“This is our reservation, and yet you go out and you cut our grass for your animals. You cut down our trees for your building and your fire. You shoot our game, which we have very little of anyway. It’s ours, you leave it alone!”

Andrew Myrick spoke for the traders:
“Well then, if you want it, then you eat your grass and we won’t trade with you.”

The interpreter was reluctant to translate but he did, and a hush fell over the Dakota, dead quiet. Then turmoil and anger.
This insult was the flash point of the Dakota War.

Chief Little Crow-Taoyateduta (1858) - Dakota WarChief Little CrowTaoyateduta
A portrait: made in Washington, D.C. (1858)

This is some of what happened…

These are the main actions of the six week war.
There were numerous other confrontations between
settlers, the military and the Dakota.

Wk. 31, 08/04/1862 – Just under the wire!
Wk, 33, 08/15/1862 – Refused food and supplies
Wk, 33, 08/16/1862 – Treaty Payments at St. Paul…
Wk, 33, 08/17/1862 – Dakota Hunting Party It begins!
Wk, 33, 08/18/1862 – Andrew J. Myrick
Wk, 33, 08/18/1862 – shotgun in a blanket
Wk, 33, 08/18/1862 – Battle of Redwood Ferry
Wk, 33, 08/18/1862 – 1st attack on New Ulm, MN
Wk.34, 08/20/1862 – Lake Shetek Massacre, aka: Slaughter Slough
Wk.34, 08/20/1862 – Attack on Fort Ridgley
Wk.34, 08/20/1862 – West Lake Settlement Massacre
Wk.34, 08/22/1862 – Second attack on Fort Ridgley
Wk.34, 08/23/1862 – 2nd. attack on New Ulm, MN
Wk. 35, 08/31/1862 – Battle of Birch Coulee
Wk. 35, 09/02/1862 – Battle of Birch Coulee
Wk. 36, 09/03/1862 – Routed!
Wk. 36, 09/03/1862 – Minnesota’s volunteer militia
References – Dictionary – United States Volunteers
Wk. 36, 09/06/1862 – Military Department of the Northwest.
Wk. 38, 09/23/1862 – Battle of Wood Lake
Photo Gallery Index – Indian Photos“People escaping from the Indian massacre of 1862…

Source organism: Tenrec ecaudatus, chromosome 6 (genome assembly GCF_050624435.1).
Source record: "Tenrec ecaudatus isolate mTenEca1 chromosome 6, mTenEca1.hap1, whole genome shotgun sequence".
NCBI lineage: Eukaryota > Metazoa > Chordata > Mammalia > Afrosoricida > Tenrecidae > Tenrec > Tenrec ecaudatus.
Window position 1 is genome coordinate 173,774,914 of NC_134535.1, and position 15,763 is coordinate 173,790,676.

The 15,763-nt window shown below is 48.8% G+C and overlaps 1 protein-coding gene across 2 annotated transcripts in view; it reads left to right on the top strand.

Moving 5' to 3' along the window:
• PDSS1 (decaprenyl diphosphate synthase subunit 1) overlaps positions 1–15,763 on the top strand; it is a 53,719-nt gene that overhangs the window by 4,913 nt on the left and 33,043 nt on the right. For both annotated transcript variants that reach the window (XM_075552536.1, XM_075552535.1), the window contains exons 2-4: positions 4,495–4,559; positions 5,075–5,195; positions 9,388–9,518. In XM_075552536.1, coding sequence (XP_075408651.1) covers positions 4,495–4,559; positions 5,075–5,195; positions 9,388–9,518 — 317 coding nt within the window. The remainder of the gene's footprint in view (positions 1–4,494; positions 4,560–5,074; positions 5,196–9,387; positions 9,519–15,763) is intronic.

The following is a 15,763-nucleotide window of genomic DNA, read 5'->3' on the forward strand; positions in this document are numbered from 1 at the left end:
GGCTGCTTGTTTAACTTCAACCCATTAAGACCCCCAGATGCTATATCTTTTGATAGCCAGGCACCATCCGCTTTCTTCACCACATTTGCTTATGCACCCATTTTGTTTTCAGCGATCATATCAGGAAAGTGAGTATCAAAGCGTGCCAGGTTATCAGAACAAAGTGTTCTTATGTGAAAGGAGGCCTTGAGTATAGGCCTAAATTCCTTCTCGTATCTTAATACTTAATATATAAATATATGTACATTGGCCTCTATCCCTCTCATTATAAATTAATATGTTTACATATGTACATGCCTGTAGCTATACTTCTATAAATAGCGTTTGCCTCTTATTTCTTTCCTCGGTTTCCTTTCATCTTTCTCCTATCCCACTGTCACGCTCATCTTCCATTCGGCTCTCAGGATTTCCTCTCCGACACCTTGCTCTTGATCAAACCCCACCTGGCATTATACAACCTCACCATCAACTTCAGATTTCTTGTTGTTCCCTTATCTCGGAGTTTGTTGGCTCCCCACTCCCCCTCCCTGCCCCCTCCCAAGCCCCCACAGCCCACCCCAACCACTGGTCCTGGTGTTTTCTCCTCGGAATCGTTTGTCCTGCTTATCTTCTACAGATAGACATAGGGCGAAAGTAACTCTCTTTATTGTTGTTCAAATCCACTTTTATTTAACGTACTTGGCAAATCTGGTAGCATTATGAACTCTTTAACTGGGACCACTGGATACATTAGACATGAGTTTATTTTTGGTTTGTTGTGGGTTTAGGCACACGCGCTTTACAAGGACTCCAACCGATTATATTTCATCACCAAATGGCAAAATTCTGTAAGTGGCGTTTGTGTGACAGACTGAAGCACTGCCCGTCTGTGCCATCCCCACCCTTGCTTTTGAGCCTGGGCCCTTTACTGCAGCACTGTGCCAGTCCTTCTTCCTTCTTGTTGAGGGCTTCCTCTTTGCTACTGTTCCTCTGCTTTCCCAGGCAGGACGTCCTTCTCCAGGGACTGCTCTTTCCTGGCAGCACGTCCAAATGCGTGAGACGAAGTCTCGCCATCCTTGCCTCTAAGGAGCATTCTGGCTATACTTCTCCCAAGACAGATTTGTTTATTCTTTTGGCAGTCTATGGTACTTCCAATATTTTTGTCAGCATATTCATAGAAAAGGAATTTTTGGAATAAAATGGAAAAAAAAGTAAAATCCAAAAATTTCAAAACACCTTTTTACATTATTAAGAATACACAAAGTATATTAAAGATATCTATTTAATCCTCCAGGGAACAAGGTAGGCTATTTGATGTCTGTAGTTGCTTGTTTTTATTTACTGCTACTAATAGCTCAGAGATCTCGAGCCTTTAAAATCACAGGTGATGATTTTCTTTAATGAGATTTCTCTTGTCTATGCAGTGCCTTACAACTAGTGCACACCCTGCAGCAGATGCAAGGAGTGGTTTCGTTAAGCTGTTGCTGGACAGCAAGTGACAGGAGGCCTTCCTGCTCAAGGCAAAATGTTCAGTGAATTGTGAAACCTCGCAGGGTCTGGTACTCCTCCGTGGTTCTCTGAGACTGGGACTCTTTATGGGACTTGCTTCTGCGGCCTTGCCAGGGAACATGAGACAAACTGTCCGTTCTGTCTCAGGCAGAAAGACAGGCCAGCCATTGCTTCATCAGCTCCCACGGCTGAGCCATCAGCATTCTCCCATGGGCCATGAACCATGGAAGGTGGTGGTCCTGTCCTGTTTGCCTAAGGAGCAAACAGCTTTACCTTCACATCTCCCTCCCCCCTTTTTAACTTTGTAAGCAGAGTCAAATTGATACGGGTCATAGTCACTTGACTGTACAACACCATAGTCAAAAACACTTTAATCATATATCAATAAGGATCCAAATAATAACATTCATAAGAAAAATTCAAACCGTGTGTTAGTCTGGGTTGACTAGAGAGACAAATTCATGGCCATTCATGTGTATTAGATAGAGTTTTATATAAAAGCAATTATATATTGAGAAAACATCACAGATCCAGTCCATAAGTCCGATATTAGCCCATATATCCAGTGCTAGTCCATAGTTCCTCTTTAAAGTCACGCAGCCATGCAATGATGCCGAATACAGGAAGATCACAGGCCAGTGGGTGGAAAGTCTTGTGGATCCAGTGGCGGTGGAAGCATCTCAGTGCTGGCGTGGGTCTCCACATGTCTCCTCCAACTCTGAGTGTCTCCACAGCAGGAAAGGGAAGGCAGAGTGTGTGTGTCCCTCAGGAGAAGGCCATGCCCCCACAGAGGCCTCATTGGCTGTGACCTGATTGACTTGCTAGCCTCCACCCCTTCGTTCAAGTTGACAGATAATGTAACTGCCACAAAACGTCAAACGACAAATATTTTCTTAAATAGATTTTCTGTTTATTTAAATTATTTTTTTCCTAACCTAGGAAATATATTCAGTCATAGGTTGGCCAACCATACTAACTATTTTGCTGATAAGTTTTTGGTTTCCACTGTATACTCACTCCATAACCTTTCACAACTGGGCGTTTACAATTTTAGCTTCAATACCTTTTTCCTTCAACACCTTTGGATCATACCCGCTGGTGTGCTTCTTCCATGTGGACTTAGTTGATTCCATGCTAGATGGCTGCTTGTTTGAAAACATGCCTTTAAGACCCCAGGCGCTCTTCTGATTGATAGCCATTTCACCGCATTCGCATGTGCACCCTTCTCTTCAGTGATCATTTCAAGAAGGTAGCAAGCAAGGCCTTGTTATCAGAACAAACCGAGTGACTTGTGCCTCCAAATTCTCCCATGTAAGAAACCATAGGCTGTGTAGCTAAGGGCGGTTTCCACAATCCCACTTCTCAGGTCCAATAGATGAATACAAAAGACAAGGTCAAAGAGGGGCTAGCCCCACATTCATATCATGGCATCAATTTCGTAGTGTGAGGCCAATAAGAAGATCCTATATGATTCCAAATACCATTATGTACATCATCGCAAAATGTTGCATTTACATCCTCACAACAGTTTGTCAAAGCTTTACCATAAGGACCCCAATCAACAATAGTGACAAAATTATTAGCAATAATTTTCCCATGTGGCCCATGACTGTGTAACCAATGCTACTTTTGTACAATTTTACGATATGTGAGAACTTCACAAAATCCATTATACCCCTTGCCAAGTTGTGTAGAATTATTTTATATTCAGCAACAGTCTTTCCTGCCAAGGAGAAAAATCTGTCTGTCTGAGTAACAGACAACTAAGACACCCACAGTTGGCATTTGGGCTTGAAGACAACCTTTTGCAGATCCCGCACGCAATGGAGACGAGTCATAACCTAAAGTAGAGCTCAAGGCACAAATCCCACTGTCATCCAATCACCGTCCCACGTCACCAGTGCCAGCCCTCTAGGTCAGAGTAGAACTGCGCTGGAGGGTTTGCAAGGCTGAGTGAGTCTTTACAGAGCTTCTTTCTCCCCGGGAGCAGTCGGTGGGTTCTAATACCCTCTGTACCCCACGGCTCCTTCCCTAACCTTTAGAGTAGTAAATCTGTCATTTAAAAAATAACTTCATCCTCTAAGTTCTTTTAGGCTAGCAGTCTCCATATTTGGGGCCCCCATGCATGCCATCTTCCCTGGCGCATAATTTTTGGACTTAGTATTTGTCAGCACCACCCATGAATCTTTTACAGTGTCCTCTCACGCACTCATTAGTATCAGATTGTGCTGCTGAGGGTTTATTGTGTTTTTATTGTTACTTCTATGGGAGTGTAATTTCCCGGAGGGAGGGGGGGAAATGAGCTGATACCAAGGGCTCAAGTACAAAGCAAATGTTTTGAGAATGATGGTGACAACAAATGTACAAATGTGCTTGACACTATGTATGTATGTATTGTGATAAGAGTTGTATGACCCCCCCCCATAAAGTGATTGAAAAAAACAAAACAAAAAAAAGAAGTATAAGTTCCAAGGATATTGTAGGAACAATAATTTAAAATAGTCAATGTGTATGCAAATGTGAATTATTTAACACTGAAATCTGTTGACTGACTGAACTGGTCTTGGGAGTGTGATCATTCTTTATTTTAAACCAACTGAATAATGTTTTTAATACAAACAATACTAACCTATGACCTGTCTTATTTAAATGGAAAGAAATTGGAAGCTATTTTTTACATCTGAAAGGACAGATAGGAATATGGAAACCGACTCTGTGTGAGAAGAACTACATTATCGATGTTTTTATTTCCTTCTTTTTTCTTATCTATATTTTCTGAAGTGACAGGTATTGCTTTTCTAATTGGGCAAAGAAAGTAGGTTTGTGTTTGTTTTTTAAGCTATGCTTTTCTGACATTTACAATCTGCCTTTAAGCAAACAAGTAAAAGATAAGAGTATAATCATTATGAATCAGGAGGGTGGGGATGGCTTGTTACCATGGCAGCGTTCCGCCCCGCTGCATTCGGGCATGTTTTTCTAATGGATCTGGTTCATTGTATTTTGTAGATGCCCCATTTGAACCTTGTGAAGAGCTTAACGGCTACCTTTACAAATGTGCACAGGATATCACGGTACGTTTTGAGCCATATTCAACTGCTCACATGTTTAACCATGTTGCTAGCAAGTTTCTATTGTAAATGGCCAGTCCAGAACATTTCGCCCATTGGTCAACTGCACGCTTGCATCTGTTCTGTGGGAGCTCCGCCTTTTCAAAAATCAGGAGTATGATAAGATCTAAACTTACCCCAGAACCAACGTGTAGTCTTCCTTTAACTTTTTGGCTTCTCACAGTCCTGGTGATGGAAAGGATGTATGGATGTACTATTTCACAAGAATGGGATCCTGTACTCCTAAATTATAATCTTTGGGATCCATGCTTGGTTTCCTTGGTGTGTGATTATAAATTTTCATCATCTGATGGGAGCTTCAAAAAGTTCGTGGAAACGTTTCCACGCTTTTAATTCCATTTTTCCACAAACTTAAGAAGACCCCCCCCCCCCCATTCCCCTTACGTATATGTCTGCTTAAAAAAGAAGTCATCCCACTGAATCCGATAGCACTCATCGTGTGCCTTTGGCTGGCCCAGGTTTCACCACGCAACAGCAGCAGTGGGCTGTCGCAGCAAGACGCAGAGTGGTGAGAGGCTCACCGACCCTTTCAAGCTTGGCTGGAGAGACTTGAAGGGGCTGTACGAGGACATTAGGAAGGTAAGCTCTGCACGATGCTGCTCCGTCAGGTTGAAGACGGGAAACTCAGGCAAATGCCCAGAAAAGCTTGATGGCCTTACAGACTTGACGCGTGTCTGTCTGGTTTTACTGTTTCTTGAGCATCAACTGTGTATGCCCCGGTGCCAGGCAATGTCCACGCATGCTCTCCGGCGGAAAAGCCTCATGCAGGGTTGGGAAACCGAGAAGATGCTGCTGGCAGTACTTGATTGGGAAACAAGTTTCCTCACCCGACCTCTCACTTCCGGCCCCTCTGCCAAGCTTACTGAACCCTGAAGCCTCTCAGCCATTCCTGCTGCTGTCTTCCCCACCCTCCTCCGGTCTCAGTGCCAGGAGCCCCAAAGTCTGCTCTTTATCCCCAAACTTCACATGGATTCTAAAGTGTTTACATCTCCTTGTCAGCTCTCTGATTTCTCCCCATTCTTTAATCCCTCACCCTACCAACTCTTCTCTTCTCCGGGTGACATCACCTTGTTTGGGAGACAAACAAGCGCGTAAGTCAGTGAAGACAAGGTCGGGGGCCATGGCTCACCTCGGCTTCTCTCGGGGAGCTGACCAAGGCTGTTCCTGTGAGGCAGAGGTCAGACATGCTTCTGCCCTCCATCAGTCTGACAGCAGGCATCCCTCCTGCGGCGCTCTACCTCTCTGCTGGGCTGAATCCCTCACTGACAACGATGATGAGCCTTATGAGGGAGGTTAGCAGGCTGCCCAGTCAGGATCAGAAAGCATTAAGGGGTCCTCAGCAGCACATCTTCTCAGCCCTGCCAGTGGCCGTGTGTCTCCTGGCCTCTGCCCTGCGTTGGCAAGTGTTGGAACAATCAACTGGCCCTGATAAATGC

Wk. 07, 02/19/1891 – Henry Hastings Sibley
Quotes Index – Commentators Quotes & Indian Quotes

By the end of the war, 358 settlers had been killed, 77 soldiers and 29 volunteer militia.
Total Dakota casualties are unknown.

Prisoners at Camp Release

Dakota Internment Camp c. 1863 - Dakota War - 1862

Camp Release  c. 1863

The surrendered Dakota warriors and their families were held captive while the trials took place. They were not tried in a state or federal criminal court, but before a military commission composed completely of Minnesota settlers. Between September 28 and November 5, 1862, the commission, created by Sibley, conducted 392 trials for murder, participation in murder, participation in combat, and rape. It was a kangaroo court with no lawyers for the defendants. Some of the “trials” lasted only a few minutes. By November 5, the commission had sentenced 307 men to death and given 16, prison terms. Sibley approved all death sentences except for one and passed the results on to General John Pope; by November 7, they had cut the total number of death sentences to 303. On December 6, 1862, President Abraham Lincoln approved only 39 of the 303 death sentences after having two advisors review them. A few weeks prior to the executions, the convicted men were transported to Mankato, MN

Thirty-eight men were hanged at Mankato , MN (12/26/1862). Including at least one whose sentence had been commuted by President LincolnThe largest mass hanging in U.S. History was completed. There were numerous wars between Americans/the United States and the Indian nations, but criminal sanctions to punish those defeated in war were only applied here. It did not occur anywhere else in the Old West.
Various estimates determined that there were perhaps 7,000  Mdewakanton, of these, not much more than a 1,000 were thought to have precipitated the war or participated in it. Maybe 300 Sissetons and Wahpetons may been involved in the fighting. A small fraction of the 4,000 who lived around the Upper Sioux Agency All of this, in defiance of tribal elders, who had opposed participation in what they warned would be a suicidal offensive. The entire Dakota Tribe suffered the consequences. {001}
Wk. 52, 12/26/1862 – Mankato Hanging
Photo Gallery Index – Hangings and Shootings (Caution! – Mankato Hanging

Dakota Internment/Concentration Camp
Fort Snelling, MN (c.1863)